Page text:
PMQs returned to our screens on Wednesday after a brief rest bite for the party conferences. David Cameron went up against Jeremy Corbyn, the new leader of the Labour party, for the second time since Corbyn was elected. Corbyn again selected some questions from the public, a technique that has been dubbed ‘Corbyn’s crowdsourcing’, but followed these up with more specific points to try and pin Cameron down on certain issues.
One feature of Corbyn’s delivery that seems to have emerged is the ‘Corbyn stare’, a rather dismissive eye gaze at a certain section of unruly MPs in the chamber, usually accompanied by a prolonged pause in his delivery. As I have suggested before, long pauses in a speaker’s delivery are rare in the chamber because of the potential loss of face and a possible interruption by the Speaker of the House. MPs prefer to use repetition and false starts to hold the floor while dealing with unruly sections of the chamber. Continue reading “PMQs Watch – The Corbyn Stare”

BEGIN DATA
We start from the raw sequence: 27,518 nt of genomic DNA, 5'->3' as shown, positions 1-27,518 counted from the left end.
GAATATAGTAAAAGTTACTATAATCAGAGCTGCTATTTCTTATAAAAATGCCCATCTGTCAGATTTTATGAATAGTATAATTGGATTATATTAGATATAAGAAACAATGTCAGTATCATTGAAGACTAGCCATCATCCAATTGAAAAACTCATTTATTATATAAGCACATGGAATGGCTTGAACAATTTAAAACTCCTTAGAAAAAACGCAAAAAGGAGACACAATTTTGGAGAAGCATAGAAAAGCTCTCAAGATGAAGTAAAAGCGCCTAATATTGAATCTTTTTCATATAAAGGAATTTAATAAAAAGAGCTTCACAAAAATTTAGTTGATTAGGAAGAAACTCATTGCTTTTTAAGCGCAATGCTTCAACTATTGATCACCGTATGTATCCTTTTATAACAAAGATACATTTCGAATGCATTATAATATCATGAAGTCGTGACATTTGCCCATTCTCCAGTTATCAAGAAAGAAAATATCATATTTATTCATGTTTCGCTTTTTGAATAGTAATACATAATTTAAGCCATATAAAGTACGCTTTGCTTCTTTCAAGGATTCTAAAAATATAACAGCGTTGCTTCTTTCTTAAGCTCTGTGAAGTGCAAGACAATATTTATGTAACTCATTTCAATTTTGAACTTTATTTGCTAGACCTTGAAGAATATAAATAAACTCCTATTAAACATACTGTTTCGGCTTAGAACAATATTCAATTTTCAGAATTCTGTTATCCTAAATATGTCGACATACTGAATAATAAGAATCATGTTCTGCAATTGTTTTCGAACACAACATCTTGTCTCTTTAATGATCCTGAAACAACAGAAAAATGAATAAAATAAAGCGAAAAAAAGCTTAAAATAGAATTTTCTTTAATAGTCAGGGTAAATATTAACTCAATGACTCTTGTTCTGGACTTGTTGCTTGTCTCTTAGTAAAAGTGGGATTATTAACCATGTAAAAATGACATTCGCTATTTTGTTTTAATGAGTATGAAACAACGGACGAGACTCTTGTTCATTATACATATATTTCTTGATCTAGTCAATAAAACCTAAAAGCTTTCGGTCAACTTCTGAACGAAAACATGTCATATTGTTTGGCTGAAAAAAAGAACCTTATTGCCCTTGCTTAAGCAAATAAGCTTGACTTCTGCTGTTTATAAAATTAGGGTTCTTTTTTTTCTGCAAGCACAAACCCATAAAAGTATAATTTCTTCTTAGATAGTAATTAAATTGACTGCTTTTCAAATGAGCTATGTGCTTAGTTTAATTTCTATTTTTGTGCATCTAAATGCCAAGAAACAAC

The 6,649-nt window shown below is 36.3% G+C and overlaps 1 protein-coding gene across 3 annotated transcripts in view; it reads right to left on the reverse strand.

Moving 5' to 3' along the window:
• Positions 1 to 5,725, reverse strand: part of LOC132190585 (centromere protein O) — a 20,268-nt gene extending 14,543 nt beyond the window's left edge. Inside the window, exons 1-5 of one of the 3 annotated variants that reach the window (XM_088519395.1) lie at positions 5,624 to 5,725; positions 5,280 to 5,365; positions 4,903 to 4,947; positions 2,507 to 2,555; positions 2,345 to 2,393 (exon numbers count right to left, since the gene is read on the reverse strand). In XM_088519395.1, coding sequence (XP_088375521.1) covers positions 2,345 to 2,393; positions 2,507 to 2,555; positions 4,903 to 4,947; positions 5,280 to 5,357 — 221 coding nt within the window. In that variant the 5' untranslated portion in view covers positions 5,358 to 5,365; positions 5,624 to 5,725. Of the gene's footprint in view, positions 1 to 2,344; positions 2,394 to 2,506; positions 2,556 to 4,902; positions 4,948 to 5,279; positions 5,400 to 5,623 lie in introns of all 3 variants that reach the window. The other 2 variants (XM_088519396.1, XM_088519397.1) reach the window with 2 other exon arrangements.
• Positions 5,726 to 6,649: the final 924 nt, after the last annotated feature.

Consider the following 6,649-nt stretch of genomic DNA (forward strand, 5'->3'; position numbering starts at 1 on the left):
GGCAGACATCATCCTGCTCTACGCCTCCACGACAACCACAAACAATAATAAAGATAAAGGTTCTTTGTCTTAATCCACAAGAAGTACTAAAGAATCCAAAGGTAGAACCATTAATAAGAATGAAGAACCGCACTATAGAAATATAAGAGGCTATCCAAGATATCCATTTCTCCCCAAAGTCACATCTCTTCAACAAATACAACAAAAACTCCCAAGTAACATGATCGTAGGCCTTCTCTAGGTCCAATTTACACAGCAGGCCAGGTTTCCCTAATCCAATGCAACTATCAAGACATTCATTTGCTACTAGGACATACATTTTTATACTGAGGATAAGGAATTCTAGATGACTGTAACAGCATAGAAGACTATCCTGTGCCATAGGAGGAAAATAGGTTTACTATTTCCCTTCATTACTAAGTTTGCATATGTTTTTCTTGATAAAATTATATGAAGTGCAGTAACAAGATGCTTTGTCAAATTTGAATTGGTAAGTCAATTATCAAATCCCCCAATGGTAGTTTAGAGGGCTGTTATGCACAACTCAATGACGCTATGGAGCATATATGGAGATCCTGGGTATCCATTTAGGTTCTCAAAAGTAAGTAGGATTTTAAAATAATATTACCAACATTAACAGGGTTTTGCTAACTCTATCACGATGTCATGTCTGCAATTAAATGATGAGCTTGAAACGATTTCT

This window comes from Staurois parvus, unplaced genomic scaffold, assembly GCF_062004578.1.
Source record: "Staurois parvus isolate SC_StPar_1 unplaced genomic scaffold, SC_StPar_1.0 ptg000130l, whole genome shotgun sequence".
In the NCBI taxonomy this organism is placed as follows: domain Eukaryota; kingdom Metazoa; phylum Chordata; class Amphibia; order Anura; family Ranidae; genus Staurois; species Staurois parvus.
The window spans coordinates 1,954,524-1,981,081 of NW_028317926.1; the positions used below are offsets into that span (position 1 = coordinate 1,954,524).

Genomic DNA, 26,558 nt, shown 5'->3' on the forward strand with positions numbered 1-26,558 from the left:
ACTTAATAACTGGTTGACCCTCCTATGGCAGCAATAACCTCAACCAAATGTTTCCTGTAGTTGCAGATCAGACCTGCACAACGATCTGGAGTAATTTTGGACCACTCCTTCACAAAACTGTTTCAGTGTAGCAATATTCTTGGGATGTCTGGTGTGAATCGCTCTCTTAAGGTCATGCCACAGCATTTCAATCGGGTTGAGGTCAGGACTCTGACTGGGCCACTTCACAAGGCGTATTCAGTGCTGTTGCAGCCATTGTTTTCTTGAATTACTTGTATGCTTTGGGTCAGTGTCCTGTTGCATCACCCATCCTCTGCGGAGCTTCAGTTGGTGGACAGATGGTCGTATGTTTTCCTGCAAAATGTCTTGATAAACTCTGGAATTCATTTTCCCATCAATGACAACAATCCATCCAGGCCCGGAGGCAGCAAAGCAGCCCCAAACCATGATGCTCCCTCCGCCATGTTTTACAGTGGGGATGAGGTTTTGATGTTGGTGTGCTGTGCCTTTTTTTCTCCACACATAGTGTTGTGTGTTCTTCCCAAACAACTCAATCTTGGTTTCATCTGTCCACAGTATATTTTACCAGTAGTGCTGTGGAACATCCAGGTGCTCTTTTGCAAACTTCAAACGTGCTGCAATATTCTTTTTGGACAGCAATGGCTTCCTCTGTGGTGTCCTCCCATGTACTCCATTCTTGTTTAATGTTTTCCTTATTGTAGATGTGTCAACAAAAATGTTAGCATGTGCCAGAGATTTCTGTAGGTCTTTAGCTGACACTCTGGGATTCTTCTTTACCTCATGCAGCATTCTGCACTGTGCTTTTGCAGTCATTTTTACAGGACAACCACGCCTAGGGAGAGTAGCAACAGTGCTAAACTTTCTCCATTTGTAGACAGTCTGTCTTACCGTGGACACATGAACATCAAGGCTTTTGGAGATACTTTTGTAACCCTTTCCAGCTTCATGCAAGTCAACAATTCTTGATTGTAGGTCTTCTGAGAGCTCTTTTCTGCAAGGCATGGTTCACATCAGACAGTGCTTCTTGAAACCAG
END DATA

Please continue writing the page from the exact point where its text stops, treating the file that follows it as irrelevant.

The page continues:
PMQs saw a new leader of the opposition (LO) on Wednesday, Jeremy Corbyn, who won a rather surprising victory in the Labour party leadership election. Corbyn’s first appearance and performance at PMQs was scrutinised very carefully by the media demonstrating the importance of this weekly event in the House of Commons.
When Corbyn stood up for the first time there was a resounding cheer from the Labour benches for their new leader. The Conservative benches were surprisingly quiet. In the past they would often cheer the Leader of the Opposition, Ed Miliband, as he stood up in a mocking tone to suggest that he does not get enough support from his own benches. They clearly took a principled decision not to do that for Corbyn’s first PMQs but it remains to be seen whether they will continue like this in the future.Continue reading “PMQs Watch – Corbyn’s Crowdsourcing”